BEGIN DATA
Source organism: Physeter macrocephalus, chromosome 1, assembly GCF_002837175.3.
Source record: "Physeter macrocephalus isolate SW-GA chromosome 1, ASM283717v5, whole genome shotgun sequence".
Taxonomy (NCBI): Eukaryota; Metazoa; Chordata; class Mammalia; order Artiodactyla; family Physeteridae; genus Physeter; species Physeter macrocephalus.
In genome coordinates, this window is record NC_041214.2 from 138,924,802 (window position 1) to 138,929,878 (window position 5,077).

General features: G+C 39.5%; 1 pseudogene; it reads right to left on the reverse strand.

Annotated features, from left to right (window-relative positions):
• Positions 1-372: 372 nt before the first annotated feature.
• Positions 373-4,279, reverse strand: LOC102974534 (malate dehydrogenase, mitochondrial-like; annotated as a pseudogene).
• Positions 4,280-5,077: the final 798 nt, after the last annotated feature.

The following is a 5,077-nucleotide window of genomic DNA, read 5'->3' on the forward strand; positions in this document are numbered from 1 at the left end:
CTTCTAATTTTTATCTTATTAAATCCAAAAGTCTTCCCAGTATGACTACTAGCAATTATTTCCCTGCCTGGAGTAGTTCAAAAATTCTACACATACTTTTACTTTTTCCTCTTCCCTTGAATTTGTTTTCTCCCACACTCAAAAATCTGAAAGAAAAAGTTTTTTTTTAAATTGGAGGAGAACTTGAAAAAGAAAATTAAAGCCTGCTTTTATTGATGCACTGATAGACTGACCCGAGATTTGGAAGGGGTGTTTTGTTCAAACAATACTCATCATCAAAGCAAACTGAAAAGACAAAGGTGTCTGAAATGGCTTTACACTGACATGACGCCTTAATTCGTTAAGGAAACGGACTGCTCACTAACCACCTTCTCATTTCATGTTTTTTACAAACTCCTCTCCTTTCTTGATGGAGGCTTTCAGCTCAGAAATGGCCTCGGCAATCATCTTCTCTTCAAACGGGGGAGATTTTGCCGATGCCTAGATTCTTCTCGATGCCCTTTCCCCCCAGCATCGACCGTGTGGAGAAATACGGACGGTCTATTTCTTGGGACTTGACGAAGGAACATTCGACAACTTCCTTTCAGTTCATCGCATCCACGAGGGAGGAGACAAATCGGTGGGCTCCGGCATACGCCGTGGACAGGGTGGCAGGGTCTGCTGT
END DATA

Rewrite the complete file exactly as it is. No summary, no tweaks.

Source organism: Physeter macrocephalus, chromosome 1, assembly GCF_002837175.3.
Source record: "Physeter macrocephalus isolate SW-GA chromosome 1, ASM283717v5, whole genome shotgun sequence".
Taxonomy (NCBI): Eukaryota; Metazoa; Chordata; class Mammalia; order Artiodactyla; family Physeteridae; genus Physeter; species Physeter macrocephalus.
In genome coordinates, this window is record NC_041214.2 from 138,924,802 (window position 1) to 138,929,878 (window position 5,077).

General features: G+C 39.5%; 1 pseudogene; it reads right to left on the reverse strand.

Annotated features, from left to right (window-relative positions):
• Positions 1-372: 372 nt before the first annotated feature.
• Positions 373-4,279, reverse strand: LOC102974534 (malate dehydrogenase, mitochondrial-like; annotated as a pseudogene).
• Positions 4,280-5,077: the final 798 nt, after the last annotated feature.

The following is a 5,077-nucleotide window of genomic DNA, read 5'->3' on the forward strand; positions in this document are numbered from 1 at the left end:
CTTCTAATTTTTATCTTATTAAATCCAAAAGTCTTCCCAGTATGACTACTAGCAATTATTTCCCTGCCTGGAGTAGTTCAAAAATTCTACACATACTTTTACTTTTTCCTCTTCCCTTGAATTTGTTTTCTCCCACACTCAAAAATCTGAAAGAAAAAGTTTTTTTTTAAATTGGAGGAGAACTTGAAAAAGAAAATTAAAGCCTGCTTTTATTGATGCACTGATAGACTGACCCGAGATTTGGAAGGGGTGTTTTGTTCAAACAATACTCATCATCAAAGCAAACTGAAAAGACAAAGGTGTCTGAAATGGCTTTACACTGACATGACGCCTTAATTCGTTAAGGAAACGGACTGCTCACTAACCACCTTCTCATTTCATGTTTTTTACAAACTCCTCTCCTTTCTTGATGGAGGCTTTCAGCTCAGAAATGGCCTCGGCAATCATCTTCTCTTCAAACGGGGGAGATTTTGCCGATGCCTAGATTCTTCTCGATGCCCTTTCCCCCCAGCATCGACCGTGTGGAGAAATACGGACGGTCTATTTCTTGGGACTTGACGAAGGAACATTCGACAACTTCCTTTCAGTTCATCGCATCCACGAGGGAGGAGACAAATCGGTGGGCTCCGGCATACGCCGTGGACAGGGTGGCAGGGTCTGCTGT